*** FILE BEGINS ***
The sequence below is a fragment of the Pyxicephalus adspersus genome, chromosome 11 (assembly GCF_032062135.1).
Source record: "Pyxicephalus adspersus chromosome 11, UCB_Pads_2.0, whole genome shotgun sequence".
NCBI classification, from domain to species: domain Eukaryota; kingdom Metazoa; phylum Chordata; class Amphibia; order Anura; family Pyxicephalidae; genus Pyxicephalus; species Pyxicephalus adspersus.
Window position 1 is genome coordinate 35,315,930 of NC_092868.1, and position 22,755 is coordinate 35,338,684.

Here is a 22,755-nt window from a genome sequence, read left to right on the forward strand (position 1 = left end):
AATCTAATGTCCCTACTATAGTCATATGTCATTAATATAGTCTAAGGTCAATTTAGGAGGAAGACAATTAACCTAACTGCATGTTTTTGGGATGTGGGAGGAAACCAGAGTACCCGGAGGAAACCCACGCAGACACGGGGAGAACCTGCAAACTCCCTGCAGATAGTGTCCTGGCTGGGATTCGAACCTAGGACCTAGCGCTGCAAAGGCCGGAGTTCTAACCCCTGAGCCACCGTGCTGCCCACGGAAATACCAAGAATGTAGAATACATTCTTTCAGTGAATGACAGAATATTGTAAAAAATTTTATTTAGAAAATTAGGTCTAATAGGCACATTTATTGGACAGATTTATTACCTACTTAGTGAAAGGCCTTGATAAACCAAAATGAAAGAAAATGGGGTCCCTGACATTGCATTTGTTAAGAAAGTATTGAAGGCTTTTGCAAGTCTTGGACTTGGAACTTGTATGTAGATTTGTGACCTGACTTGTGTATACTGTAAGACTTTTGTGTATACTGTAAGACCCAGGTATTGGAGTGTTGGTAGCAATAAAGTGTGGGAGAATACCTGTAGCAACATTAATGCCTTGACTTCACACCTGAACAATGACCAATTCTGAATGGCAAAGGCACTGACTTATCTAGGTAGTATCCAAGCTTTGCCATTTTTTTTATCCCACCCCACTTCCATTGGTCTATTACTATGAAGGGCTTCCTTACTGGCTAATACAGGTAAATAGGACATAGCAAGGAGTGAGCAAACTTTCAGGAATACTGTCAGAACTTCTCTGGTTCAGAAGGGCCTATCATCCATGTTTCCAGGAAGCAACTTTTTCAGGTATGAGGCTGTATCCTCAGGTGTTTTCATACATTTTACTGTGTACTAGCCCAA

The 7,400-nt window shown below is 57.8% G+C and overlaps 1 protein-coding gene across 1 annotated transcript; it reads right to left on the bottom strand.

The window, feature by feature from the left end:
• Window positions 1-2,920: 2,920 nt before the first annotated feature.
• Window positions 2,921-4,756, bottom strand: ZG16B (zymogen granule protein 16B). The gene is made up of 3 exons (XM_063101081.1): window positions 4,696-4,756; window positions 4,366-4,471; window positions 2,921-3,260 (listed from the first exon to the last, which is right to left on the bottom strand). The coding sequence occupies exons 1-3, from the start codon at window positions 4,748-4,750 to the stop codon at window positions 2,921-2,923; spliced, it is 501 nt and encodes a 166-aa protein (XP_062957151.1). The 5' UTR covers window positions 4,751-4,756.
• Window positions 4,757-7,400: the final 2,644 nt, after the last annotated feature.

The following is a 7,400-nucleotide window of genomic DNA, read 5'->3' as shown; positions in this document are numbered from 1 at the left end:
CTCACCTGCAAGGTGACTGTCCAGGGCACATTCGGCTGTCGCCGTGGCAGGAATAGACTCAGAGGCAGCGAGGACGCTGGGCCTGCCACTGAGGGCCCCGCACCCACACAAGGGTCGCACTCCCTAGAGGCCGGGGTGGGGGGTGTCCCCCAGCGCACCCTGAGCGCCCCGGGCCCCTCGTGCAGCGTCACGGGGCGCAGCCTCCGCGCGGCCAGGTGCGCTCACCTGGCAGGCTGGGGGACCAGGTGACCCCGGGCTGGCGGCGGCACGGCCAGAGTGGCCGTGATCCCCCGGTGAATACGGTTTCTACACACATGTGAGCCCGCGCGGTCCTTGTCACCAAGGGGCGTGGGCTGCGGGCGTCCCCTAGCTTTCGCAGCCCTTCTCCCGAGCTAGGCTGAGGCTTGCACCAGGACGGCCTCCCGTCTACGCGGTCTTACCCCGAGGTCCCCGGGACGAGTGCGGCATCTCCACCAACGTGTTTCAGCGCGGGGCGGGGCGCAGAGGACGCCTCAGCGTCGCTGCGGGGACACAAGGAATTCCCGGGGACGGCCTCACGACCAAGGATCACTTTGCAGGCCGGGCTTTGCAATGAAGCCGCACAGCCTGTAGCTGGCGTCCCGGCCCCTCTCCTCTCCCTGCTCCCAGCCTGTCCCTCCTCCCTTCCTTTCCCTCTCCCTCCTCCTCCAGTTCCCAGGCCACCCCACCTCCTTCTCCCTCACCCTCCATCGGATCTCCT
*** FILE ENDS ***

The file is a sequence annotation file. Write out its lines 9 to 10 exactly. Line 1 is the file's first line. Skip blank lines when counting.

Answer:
• Window positions 1-2,920: 2,920 nt before the first annotated feature.
• Window positions 2,921-4,756, bottom strand: ZG16B (zymogen granule protein 16B). The gene is made up of 3 exons (XM_063101081.1): window positions 4,696-4,756; window positions 4,366-4,471; window positions 2,921-3,260 (listed from the first exon to the last, which is right to left on the bottom strand). The coding sequence occupies exons 1-3, from the start codon at window positions 4,748-4,750 to the stop codon at window positions 2,921-2,923; spliced, it is 501 nt and encodes a 166-aa protein (XP_062957151.1). The 5' UTR covers window positions 4,751-4,756.